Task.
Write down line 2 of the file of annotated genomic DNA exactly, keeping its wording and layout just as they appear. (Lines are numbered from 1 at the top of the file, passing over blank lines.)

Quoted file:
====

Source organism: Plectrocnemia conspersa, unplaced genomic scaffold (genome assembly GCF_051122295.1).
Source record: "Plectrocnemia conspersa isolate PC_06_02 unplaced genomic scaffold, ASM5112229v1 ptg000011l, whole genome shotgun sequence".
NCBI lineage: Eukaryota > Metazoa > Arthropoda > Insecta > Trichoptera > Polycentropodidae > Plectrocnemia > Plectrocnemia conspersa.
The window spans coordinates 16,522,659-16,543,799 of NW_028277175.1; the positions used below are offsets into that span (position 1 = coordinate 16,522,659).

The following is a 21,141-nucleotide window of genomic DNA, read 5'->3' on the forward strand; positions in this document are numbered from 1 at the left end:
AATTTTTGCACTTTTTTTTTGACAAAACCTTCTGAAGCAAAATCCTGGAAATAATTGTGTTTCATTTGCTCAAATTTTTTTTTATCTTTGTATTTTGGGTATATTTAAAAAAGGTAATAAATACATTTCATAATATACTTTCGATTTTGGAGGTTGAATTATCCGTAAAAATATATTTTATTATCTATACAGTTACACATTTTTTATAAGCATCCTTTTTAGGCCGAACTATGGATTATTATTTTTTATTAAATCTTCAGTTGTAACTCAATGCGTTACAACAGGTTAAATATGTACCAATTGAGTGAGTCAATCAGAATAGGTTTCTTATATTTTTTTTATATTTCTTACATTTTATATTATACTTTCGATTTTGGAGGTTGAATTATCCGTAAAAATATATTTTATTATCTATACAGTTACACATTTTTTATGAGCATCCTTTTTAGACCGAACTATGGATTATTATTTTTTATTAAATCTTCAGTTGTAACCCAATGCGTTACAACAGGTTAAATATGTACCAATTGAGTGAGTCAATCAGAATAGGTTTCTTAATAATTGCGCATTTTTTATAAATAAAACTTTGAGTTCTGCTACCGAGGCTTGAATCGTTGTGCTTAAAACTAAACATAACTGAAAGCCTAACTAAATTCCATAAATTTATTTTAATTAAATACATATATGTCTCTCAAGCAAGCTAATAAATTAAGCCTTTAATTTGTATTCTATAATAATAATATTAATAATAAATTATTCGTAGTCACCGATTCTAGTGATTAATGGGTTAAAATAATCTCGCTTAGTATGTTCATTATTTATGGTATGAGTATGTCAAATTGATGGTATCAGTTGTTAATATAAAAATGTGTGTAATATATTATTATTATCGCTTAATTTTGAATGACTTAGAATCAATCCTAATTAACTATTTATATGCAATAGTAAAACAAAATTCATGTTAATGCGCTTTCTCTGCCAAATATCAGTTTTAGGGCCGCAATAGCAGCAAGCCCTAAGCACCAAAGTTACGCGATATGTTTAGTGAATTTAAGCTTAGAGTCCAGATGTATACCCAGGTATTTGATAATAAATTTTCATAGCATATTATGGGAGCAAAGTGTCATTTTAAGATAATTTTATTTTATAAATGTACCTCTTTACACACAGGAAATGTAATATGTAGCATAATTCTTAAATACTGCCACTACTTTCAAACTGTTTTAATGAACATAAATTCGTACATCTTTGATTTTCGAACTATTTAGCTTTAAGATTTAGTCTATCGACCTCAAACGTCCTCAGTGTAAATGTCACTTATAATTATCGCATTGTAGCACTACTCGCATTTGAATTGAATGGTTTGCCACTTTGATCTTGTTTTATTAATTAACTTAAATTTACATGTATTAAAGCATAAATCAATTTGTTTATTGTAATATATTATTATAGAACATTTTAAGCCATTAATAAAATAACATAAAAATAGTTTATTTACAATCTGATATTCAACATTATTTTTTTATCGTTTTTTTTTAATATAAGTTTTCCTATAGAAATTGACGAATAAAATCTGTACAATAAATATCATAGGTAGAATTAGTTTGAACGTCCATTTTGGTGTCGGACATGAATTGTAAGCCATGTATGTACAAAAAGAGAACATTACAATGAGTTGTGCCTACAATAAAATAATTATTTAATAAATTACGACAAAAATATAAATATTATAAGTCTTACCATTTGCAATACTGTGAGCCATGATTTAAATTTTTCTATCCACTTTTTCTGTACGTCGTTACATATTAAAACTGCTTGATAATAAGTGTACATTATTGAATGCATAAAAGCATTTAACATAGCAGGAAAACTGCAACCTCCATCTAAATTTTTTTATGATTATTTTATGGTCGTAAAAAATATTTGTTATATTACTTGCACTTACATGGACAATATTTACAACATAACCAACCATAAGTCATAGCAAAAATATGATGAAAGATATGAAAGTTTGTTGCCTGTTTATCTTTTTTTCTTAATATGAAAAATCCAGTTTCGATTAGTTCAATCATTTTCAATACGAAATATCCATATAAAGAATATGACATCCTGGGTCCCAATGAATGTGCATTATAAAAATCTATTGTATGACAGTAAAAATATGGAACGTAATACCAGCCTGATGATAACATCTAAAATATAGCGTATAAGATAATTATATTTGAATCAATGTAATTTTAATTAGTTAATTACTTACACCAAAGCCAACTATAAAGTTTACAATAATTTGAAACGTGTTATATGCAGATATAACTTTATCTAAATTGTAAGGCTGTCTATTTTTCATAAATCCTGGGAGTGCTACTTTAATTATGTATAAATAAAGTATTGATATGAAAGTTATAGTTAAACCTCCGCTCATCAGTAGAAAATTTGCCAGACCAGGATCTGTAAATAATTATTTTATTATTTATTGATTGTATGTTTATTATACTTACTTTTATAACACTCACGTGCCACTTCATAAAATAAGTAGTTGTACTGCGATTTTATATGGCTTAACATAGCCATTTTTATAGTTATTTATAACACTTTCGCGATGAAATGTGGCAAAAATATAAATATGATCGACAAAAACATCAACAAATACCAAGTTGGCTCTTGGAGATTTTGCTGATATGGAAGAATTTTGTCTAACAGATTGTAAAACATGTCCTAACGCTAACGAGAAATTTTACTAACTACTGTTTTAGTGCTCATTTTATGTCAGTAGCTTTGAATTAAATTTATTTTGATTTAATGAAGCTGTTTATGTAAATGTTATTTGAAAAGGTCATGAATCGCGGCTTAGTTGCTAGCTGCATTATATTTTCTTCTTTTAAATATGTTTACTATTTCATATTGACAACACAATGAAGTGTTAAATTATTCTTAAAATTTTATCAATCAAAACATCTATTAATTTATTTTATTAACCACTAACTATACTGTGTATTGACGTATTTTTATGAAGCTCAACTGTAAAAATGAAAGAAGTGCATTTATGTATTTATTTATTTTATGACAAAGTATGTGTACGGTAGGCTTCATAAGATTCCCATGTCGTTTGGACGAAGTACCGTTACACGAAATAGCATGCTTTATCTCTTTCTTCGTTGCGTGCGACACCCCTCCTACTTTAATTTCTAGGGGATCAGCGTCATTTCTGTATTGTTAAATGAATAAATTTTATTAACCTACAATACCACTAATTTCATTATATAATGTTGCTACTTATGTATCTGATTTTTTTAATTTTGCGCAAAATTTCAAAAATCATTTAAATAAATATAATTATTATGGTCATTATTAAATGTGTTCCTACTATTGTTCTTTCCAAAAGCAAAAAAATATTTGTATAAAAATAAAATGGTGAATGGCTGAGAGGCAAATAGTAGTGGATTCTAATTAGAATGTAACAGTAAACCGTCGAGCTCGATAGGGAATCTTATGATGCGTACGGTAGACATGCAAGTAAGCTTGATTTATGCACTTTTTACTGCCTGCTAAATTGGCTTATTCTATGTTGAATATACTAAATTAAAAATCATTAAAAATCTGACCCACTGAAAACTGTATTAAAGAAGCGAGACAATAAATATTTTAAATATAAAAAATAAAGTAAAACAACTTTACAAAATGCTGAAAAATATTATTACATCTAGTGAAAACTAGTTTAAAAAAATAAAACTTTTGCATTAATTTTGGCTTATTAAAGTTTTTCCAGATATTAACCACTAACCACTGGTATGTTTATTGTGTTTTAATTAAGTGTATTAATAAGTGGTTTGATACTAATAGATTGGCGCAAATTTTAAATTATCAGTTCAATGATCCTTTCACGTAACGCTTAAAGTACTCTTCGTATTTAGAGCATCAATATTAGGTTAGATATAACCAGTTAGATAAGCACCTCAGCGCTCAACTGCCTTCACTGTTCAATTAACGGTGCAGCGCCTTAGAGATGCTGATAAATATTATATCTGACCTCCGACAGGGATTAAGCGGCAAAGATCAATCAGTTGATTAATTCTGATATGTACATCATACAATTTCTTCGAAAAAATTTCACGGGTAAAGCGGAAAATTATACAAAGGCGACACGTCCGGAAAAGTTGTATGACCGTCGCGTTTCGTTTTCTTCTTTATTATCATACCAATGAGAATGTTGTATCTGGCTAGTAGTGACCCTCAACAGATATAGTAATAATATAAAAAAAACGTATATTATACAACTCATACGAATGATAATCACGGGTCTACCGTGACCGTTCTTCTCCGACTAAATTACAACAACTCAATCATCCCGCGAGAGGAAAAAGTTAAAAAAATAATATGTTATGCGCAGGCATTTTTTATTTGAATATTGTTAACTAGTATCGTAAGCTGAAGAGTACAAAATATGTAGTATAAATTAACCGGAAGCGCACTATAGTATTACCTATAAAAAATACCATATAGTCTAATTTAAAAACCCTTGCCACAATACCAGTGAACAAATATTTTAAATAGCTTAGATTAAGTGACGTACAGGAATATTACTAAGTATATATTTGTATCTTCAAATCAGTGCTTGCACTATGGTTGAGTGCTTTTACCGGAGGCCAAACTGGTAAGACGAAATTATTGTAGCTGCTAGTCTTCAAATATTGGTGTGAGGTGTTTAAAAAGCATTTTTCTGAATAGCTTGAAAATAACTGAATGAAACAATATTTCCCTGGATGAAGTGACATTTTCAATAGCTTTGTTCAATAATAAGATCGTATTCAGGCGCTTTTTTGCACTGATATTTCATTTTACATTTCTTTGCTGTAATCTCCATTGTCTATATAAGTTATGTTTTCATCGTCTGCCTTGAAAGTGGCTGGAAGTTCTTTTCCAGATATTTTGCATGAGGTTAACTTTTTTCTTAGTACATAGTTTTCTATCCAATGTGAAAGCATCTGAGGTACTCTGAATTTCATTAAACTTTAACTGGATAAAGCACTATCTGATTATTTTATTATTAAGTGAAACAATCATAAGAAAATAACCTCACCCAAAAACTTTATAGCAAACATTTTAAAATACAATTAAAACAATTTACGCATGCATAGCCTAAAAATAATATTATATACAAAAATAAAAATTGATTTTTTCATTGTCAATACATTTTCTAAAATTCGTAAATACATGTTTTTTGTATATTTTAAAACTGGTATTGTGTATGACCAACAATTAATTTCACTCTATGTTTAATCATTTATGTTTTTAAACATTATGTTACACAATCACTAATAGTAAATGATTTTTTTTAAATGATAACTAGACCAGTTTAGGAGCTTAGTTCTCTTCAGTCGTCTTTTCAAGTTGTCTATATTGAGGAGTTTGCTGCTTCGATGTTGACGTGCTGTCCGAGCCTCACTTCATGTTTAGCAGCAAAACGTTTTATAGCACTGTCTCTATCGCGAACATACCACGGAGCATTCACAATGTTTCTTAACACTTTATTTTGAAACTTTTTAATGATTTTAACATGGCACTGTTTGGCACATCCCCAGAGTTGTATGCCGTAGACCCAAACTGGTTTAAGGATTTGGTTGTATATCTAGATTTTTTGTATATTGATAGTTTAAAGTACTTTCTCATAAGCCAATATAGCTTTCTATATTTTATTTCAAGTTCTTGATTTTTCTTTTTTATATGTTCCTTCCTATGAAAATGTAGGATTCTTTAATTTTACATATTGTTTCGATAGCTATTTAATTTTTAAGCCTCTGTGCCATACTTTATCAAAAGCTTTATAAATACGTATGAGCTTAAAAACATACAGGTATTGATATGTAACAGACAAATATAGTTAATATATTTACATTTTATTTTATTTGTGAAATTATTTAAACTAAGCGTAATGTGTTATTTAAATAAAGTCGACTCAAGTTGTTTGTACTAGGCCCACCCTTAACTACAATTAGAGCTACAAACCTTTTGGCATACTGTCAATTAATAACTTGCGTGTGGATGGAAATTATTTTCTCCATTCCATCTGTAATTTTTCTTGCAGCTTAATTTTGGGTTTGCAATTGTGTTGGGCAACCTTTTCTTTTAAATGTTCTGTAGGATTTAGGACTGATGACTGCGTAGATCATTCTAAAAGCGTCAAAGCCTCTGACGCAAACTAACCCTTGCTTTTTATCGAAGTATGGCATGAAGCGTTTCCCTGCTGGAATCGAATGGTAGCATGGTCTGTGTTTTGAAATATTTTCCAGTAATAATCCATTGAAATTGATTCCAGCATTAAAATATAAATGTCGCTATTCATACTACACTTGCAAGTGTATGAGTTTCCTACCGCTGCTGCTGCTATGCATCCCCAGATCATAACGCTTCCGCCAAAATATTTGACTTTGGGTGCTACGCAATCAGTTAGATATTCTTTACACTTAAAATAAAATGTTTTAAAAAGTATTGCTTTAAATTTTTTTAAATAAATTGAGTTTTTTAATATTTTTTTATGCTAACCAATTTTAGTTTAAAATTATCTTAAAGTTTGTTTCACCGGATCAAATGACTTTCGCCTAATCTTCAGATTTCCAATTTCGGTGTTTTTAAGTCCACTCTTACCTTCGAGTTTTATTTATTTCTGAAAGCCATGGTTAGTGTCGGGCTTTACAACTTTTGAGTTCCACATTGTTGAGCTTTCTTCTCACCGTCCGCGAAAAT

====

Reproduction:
Source record: "Plectrocnemia conspersa isolate PC_06_02 unplaced genomic scaffold, ASM5112229v1 ptg000011l, whole genome shotgun sequence".